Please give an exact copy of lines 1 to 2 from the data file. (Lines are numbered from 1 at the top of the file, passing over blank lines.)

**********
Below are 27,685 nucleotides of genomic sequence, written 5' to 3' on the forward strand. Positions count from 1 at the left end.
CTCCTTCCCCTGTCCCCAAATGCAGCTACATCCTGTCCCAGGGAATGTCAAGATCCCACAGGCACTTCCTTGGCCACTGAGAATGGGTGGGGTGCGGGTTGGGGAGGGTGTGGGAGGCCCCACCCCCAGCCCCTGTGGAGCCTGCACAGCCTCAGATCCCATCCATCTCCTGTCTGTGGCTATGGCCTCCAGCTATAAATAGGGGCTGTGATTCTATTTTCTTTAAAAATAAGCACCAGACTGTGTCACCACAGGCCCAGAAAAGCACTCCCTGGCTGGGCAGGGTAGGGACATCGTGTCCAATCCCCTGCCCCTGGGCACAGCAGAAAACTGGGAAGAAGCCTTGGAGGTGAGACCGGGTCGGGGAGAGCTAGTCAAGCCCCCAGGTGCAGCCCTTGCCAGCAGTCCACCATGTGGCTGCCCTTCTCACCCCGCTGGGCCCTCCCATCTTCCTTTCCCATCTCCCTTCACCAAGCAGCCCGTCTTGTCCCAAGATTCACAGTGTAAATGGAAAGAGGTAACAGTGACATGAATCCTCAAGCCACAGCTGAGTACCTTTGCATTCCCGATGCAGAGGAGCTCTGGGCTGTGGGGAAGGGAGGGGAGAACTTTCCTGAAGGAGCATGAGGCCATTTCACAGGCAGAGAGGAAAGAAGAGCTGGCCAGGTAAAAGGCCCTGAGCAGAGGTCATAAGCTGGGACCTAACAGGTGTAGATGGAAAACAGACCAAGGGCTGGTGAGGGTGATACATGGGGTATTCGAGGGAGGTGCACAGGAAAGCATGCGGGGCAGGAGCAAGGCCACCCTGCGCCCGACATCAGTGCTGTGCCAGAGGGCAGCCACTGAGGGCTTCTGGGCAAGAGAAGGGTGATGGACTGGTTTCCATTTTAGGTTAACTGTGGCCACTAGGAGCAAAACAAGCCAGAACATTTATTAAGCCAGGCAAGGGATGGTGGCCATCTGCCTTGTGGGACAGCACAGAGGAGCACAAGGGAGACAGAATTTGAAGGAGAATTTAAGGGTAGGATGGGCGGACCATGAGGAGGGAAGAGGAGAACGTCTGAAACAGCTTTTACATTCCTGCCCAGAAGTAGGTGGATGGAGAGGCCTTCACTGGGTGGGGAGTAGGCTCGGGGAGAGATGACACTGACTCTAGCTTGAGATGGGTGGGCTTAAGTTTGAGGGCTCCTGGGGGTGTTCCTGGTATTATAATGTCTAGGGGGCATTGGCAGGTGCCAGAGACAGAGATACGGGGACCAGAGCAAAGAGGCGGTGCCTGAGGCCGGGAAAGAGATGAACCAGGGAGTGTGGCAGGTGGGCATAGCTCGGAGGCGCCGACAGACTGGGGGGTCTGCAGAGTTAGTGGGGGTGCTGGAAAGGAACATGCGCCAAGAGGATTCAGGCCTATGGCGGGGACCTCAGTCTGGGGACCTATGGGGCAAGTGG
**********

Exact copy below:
Below are 27,685 nucleotides of genomic sequence, written 5' to 3' on the forward strand. Positions count from 1 at the left end.
CTCCTTCCCCTGTCCCCAAATGCAGCTACATCCTGTCCCAGGGAATGTCAAGATCCCACAGGCACTTCCTTGGCCACTGAGAATGGGTGGGGTGCGGGTTGGGGAGGGTGTGGGAGGCCCCACCCCCAGCCCCTGTGGAGCCTGCACAGCCTCAGATCCCATCCATCTCCTGTCTGTGGCTATGGCCTCCAGCTATAAATAGGGGCTGTGATTCTATTTTCTTTAAAAATAAGCACCAGACTGTGTCACCACAGGCCCAGAAAAGCACTCCCTGGCTGGGCAGGGTAGGGACATCGTGTCCAATCCCCTGCCCCTGGGCACAGCAGAAAACTGGGAAGAAGCCTTGGAGGTGAGACCGGGTCGGGGAGAGCTAGTCAAGCCCCCAGGTGCAGCCCTTGCCAGCAGTCCACCATGTGGCTGCCCTTCTCACCCCGCTGGGCCCTCCCATCTTCCTTTCCCATCTCCCTTCACCAAGCAGCCCGTCTTGTCCCAAGATTCACAGTGTAAATGGAAAGAGGTAACAGTGACATGAATCCTCAAGCCACAGCTGAGTACCTTTGCATTCCCGATGCAGAGGAGCTCTGGGCTGTGGGGAAGGGAGGGGAGAACTTTCCTGAAGGAGCATGAGGCCATTTCACAGGCAGAGAGGAAAGAAGAGCTGGCCAGGTAAAAGGCCCTGAGCAGAGGTCATAAGCTGGGACCTAACAGGTGTAGATGGAAAACAGACCAAGGGCTGGTGAGGGTGATACATGGGGTATTCGAGGGAGGTGCACAGGAAAGCATGCGGGGCAGGAGCAAGGCCACCCTGCGCCCGACATCAGTGCTGTGCCAGAGGGCAGCCACTGAGGGCTTCTGGGCAAGAGAAGGGTGATGGACTGGTTTCCATTTTAGGTTAACTGTGGCCACTAGGAGCAAAACAAGCCAGAACATTTATTAAGCCAGGCAAGGGATGGTGGCCATCTGCCTTGTGGGACAGCACAGAGGAGCACAAGGGAGACAGAATTTGAAGGAGAATTTAAGGGTAGGATGGGCGGACCATGAGGAGGGAAGAGGAGAACGTCTGAAACAGCTTTTACATTCCTGCCCAGAAGTAGGTGGATGGAGAGGCCTTCACTGGGTGGGGAGTAGGCTCGGGGAGAGATGACACTGACTCTAGCTTGAGATGGGTGGGCTTAAGTTTGAGGGCTCCTGGGGGTGTTCCTGGTATTATAATGTCTAGGGGGCATTGGCAGGTGCCAGAGACAGAGATACGGGGACCAGAGCAAAGAGGCGGTGCCTGAGGCCGGGAAAGAGATGAACCAGGGAGTGTGGCAGGTGGGCATAGCTCGGAGGCGCCGACAGACTGGGGGGTCTGCAGAGTTAGTGGGGGTGCTGGAAAGGAACATGCGCCAAGAGGATTCAGGCCTATGGCGGGGACCTCAGTCTGGGGACCTATGGGGCAAGTGG